There has been a recent spate of blog posts and tweets regarding MaxScale binary downloads requiring acceptance of an Evaluation License that some in the community perceived to be onerous. MariaDB took quick action to make these binaries available without accepting the license, and were quickly – and rightly – praised for listening to the community. [UPDATE 2016-04-14: It turns out the measures MariaDB took were incomplete, and that accessing downloads of MaxScale still require accepting the Evaluation License terms – see comments for details] The MaxScale binaries are part of a larger concern for me, and I commented as much on the blog highlighting MariaDB’s action. That comment hasn’t been approved by the author (though later comments have been), so I thought it might not be the right venue to raise such questions – hence this blog post. I hope MariaDB proves as responsive to these concerns/questions as they were to the MaxScale binary issues!
What About MariaDB Enterprise Binaries?
It’s great that MariaDB eliminated the need to accept the Evaluation License to download GPL-licensed MaxScale binaries. Can the same be done for MariaDB Enterprise Server? Like MaxScale, it is also GPL-licensed, and the Evaluation License seems to suggest that GPLv2-guaranteed freedoms are unaffected by the Evaluation License. Regardless, the intent seems clear enough: By suggesting that usage of product for non-evaluation purposes may represent legal risk, unsuspecting or unsure users may feel compelled to pay for free software. At best, that’s a disingenuous attempt to trick people into believing they need to pay for MariaDB Enterprise Server binaries. I think the community deserves better.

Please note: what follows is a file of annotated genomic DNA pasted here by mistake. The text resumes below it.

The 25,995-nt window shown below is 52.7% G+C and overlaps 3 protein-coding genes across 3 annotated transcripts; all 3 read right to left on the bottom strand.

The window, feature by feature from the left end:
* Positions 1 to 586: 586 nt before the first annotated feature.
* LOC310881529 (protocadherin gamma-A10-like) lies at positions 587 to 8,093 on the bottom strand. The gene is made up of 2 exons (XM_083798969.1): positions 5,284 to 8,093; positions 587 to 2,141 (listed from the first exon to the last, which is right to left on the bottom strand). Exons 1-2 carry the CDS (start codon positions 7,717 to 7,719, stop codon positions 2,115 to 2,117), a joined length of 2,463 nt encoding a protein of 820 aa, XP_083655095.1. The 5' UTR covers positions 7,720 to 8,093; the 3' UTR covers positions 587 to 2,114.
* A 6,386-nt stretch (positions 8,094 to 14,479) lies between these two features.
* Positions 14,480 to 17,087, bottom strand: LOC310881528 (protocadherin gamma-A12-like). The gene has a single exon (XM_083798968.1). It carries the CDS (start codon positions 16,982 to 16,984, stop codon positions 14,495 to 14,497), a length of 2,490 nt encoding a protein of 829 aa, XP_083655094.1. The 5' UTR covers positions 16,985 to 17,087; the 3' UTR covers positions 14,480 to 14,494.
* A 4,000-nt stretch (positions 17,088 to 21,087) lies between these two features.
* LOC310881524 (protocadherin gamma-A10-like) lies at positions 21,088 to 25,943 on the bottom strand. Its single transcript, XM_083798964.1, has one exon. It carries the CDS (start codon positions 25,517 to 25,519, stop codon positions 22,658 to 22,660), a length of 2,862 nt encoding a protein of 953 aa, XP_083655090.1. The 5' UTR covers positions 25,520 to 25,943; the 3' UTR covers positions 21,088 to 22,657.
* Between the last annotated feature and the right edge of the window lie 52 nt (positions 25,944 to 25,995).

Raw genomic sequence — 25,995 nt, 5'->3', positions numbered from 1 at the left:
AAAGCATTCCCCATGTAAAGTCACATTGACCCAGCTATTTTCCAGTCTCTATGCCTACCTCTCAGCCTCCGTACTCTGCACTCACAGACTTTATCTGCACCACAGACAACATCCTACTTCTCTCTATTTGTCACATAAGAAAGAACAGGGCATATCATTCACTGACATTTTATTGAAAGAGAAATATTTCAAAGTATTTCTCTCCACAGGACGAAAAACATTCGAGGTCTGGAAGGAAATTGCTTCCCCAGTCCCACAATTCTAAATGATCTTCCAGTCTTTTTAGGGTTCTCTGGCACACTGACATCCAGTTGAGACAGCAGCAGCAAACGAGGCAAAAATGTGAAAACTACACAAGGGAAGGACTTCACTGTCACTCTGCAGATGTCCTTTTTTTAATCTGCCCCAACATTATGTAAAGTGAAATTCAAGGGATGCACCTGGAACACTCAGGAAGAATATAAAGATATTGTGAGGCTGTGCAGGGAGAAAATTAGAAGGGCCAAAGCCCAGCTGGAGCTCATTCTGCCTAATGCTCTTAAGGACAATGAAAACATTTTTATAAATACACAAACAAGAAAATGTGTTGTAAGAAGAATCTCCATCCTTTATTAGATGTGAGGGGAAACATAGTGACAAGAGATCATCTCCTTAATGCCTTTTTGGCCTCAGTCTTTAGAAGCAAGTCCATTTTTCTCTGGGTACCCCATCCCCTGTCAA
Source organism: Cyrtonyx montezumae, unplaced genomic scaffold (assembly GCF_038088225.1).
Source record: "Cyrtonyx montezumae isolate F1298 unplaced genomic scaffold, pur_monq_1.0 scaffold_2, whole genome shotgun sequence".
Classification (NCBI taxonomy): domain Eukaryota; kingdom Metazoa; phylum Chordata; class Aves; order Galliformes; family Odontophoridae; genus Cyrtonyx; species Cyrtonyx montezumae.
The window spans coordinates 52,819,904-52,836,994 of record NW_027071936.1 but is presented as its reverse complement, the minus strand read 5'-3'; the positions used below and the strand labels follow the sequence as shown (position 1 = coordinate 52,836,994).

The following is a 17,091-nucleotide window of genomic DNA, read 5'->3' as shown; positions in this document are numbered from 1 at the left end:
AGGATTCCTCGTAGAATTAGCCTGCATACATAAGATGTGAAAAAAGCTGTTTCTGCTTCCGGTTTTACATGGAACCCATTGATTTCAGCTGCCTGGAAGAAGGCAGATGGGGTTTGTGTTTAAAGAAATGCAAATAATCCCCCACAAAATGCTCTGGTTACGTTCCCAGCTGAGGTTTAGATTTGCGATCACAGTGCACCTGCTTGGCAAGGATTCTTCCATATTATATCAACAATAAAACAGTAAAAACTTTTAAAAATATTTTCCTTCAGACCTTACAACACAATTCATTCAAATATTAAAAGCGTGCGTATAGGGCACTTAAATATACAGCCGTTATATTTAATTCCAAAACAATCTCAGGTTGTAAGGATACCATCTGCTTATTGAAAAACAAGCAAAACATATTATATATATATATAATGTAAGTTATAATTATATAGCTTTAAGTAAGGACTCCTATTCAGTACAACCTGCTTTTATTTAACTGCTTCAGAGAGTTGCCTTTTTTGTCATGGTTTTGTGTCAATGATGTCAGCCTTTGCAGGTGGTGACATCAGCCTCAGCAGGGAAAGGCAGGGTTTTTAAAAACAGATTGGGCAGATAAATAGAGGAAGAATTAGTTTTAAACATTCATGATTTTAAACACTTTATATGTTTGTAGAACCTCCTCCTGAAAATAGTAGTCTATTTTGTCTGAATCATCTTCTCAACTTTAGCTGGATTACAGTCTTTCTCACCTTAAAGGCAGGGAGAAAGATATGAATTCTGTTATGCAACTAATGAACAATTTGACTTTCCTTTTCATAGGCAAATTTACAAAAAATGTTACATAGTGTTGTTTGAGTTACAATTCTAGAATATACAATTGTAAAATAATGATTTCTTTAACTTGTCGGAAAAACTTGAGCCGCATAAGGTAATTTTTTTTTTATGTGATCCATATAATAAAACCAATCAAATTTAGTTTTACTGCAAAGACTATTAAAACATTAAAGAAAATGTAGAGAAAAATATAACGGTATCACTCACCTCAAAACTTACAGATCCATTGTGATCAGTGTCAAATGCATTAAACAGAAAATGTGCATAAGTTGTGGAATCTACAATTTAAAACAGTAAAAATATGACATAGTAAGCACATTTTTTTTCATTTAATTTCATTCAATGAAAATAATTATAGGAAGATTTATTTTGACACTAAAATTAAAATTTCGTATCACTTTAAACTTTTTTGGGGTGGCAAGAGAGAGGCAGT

If MariaDB software is open source – all of it, Community and Enterprise editions – stop pretending people need to pay MariaDB to use the best of it. Stop slapping Evaluation Licenses on top of GPL-licensed software, and just let people download and use it. Require acceptance of Evaluation License for the components not governed by GPL, such as services or the closed-source monitoring product.
For all the criticism of Oracle’s open-core approach to the MySQL business, it’s at least perfectly clear what aspects require users to pay Oracle, and which are free. MariaDB should strive for similar clarity in their own offerings.
Stop Marketing Product Differentiation
The MariaDB FAQ goes to great lengths to differentiate the Community and Enterprise binaries of MariaDB Server, using words such as “proven”, “battle-tested”, “stable”, “supported” and “certified” to describe Enterprise builds, while Community builds get labels including “experimental” and “cutting-edge”. Most people want stable, supported, proven database binaries – I think specifically the Linux distributions bundling MariaDB would find the characterization of MariaDB Community unsettling.
There’s surely a market for developers eager to try advanced new features, but the concept espoused by MariaDB marketing that this must come at the cost of enterprise-ready stability is forced. Please make MariaDB Community binaries every bit as stable and proven as the Enterprise binaries, and find a different mechanism for distributing less mature features. Again, this will bring parity with Oracle, who applies the same QA and release process and schedule to both Community and Enterprise, and doesn’t imply differentiation based on stability, quality or supportability.
Clarify Open Development